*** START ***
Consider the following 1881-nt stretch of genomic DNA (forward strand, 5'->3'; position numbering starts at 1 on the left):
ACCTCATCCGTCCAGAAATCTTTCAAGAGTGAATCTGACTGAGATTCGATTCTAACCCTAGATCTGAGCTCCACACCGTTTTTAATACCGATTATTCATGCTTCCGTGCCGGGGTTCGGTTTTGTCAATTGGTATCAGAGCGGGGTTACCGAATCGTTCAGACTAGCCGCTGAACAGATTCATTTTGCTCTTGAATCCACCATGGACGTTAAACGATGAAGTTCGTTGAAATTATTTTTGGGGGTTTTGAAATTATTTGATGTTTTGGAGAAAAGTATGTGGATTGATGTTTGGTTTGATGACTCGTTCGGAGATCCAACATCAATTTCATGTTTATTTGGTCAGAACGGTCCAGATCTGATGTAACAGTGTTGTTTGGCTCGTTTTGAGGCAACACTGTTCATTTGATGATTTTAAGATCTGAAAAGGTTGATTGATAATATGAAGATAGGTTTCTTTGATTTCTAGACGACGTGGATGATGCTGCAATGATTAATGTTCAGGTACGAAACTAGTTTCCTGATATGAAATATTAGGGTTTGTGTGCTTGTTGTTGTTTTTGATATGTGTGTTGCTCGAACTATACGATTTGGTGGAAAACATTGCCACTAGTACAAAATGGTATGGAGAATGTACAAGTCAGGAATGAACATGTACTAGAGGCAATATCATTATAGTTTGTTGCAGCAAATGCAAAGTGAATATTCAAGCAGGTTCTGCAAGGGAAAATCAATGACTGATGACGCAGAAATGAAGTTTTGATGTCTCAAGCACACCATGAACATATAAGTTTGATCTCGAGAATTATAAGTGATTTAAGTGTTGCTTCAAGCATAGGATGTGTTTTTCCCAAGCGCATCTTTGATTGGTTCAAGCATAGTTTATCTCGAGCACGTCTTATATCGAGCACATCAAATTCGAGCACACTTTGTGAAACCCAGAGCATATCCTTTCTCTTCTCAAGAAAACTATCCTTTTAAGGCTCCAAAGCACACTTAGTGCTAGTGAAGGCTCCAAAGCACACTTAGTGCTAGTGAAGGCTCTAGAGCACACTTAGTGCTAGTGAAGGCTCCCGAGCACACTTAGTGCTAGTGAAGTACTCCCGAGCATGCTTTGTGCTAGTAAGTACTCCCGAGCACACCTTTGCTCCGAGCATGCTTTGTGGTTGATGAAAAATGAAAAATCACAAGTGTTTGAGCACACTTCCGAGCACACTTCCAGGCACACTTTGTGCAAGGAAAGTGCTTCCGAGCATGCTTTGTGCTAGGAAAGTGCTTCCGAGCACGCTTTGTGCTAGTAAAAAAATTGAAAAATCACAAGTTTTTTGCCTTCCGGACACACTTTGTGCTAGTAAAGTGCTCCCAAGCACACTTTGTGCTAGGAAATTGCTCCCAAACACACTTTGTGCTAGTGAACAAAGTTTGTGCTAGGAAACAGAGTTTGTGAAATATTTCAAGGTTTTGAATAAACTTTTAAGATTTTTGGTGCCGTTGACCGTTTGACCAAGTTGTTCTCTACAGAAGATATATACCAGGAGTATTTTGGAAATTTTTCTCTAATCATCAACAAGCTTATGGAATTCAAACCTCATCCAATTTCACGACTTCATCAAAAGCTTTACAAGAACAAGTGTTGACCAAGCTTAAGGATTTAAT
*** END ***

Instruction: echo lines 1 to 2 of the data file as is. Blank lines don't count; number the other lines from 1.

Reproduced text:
Consider the following 1881-nt stretch of genomic DNA (forward strand, 5'->3'; position numbering starts at 1 on the left):
ACCTCATCCGTCCAGAAATCTTTCAAGAGTGAATCTGACTGAGATTCGATTCTAACCCTAGATCTGAGCTCCACACCGTTTTTAATACCGATTATTCATGCTTCCGTGCCGGGGTTCGGTTTTGTCAATTGGTATCAGAGCGGGGTTACCGAATCGTTCAGACTAGCCGCTGAACAGATTCATTTTGCTCTTGAATCCACCATGGACGTTAAACGATGAAGTTCGTTGAAATTATTTTTGGGGGTTTTGAAATTATTTGATGTTTTGGAGAAAAGTATGTGGATTGATGTTTGGTTTGATGACTCGTTCGGAGATCCAACATCAATTTCATGTTTATTTGGTCAGAACGGTCCAGATCTGATGTAACAGTGTTGTTTGGCTCGTTTTGAGGCAACACTGTTCATTTGATGATTTTAAGATCTGAAAAGGTTGATTGATAATATGAAGATAGGTTTCTTTGATTTCTAGACGACGTGGATGATGCTGCAATGATTAATGTTCAGGTACGAAACTAGTTTCCTGATATGAAATATTAGGGTTTGTGTGCTTGTTGTTGTTTTTGATATGTGTGTTGCTCGAACTATACGATTTGGTGGAAAACATTGCCACTAGTACAAAATGGTATGGAGAATGTACAAGTCAGGAATGAACATGTACTAGAGGCAATATCATTATAGTTTGTTGCAGCAAATGCAAAGTGAATATTCAAGCAGGTTCTGCAAGGGAAAATCAATGACTGATGACGCAGAAATGAAGTTTTGATGTCTCAAGCACACCATGAACATATAAGTTTGATCTCGAGAATTATAAGTGATTTAAGTGTTGCTTCAAGCATAGGATGTGTTTTTCCCAAGCGCATCTTTGATTGGTTCAAGCATAGTTTATCTCGAGCACGTCTTATATCGAGCACATCAAATTCGAGCACACTTTGTGAAACCCAGAGCATATCCTTTCTCTTCTCAAGAAAACTATCCTTTTAAGGCTCCAAAGCACACTTAGTGCTAGTGAAGGCTCCAAAGCACACTTAGTGCTAGTGAAGGCTCTAGAGCACACTTAGTGCTAGTGAAGGCTCCCGAGCACACTTAGTGCTAGTGAAGTACTCCCGAGCATGCTTTGTGCTAGTAAGTACTCCCGAGCACACCTTTGCTCCGAGCATGCTTTGTGGTTGATGAAAAATGAAAAATCACAAGTGTTTGAGCACACTTCCGAGCACACTTCCAGGCACACTTTGTGCAAGGAAAGTGCTTCCGAGCATGCTTTGTGCTAGGAAAGTGCTTCCGAGCACGCTTTGTGCTAGTAAAAAAATTGAAAAATCACAAGTTTTTTGCCTTCCGGACACACTTTGTGCTAGTAAAGTGCTCCCAAGCACACTTTGTGCTAGGAAATTGCTCCCAAACACACTTTGTGCTAGTGAACAAAGTTTGTGCTAGGAAACAGAGTTTGTGAAATATTTCAAGGTTTTGAATAAACTTTTAAGATTTTTGGTGCCGTTGACCGTTTGACCAAGTTGTTCTCTACAGAAGATATATACCAGGAGTATTTTGGAAATTTTTCTCTAATCATCAACAAGCTTATGGAATTCAAACCTCATCCAATTTCACGACTTCATCAAAAGCTTTACAAGAACAAGTGTTGACCAAGCTTAAGGATTTAAT